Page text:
But it was good to see a pass-happy team in Buffalo come through for the team’s first playoff win since the 1995 season. The NFL (AFC in particular) has needed new blood and seeing the Browns and Bills win their first playoff games since 1994-95 is accomplishing that.

NFL QB Injury History

While starting running backs and some gifted pass catchers are dropping like flies to begin the 2020 NFL season, the most important position, quarterback, has been exceptionally healthy so far.

In fact, we’ve gone through training camp, the absence of a preseason, and now Week 1 without any noteworthy injuries to any of the league’s 32 starting quarterbacks. That’s an improvement from previous years like 2019 when Nick Foles was knocked out in Week 1, giving Gardner Minshew a quick intro to the job. In 2018, Foles started the season for Philadelphia while Carson Wentz wasn’t ready yet. In 2017, Andrew Luck never got ready and missed the entire season for Indianapolis. In 2016, Teddy Bridgewater’s gruesome knee injury suffered in practice ended his season before Week 1.

Hopefully this won’t be a jinx, but I updated the injury history data I’ve had on starters and even dug deep to include Ryan Fitzpatrick, who has only missed five starts to injury in his career. Below is the history for all 32 current starters, even including Joe Burrow who just made his NFL debut and plays his second game tomorrow. These are only injuries so any starts missed for playoff rest or getting demoted won’t show up here. Missed playoff games are also included.

Since these tables are large, the 32 players will be presented in three parts. The first table includes the eight unfortunate passers who have suffered at least two different injuries and have missed 10 or more games from them:

Ben Roethlisberger and Cam Newton have had a long injury history, but both avoided the real long-term absence until 2019 when they both missed the final 14 games. Both are back now and had good Week 1 returns on teams that I picked to win double-digit games and make the playoffs this year. Matthew Stafford also missed half of 2019 after not suffering any injuries since his first two seasons in the league when he was feared to be injury prone.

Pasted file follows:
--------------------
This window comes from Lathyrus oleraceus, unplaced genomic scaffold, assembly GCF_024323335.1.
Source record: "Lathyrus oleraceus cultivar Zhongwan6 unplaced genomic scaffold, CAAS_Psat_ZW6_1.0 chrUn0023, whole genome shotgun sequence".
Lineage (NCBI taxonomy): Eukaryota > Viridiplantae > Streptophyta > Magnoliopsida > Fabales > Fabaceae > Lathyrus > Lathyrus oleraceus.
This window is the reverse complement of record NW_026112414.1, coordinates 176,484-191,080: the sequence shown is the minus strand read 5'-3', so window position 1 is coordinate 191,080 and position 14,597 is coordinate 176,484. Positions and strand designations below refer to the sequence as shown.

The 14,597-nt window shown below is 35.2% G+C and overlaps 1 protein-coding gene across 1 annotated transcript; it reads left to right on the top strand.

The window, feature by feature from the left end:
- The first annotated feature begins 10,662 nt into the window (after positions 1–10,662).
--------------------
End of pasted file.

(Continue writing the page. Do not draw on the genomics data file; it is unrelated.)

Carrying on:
Our second group includes quarterbacks who had multiple injuries, but only missed 3-6 starts from them.

Fitzpatrick was a trip to research, because he’s been benched or demoted after keeping the seat warm more times in his career than he’s been injured. Drew Brees and Matt Ryan have been pretty close to injury free in long careers, but both had a slip up in 2019.

The last group is technically a combination of two groups: seven quarterbacks who suffered just one injury and 10 quarterbacks who have yet to miss a start to injury.

The latter 10 skew very young, but Philip Rivers (236) and Russell Wilson (144) have had incredible consecutive start streaks, and Dak Prescott and Jared Goff have both been very healthy since 2016. Let’s also not discount the fact that Kirk Cousins has yet to miss a start for an injury. He took Week 17 off for playoff rest last year.

As for the one-off injuries, it already happened to Daniel Jones and Dwayne Haskins last year as rookies. Tom Brady (2008) and Deshaun Watson (2017) had the more serious ACL tears, but otherwise have been rock solid in durability. The Drew Lock thumb injury last year was one of the few debatable ones. He injured his thumb in the preseason, but he wasn’t intended to start Week 1 with the Broncos bringing in Joe Flacco for considerable money. So his game count starts when Flacco’s season ended from injury and the team had to start Brandon Allen for three games before Lock made his debut and started the final five games.

Speaking of one-off freak injuries, Patrick Mahomes was very fortunate that his dislocated kneecap on a quarterback sneak only cost him two full starts in 2019, or otherwise that historic Super Bowl run may have never happened. Yep, it always comes back to Mahomes somehow.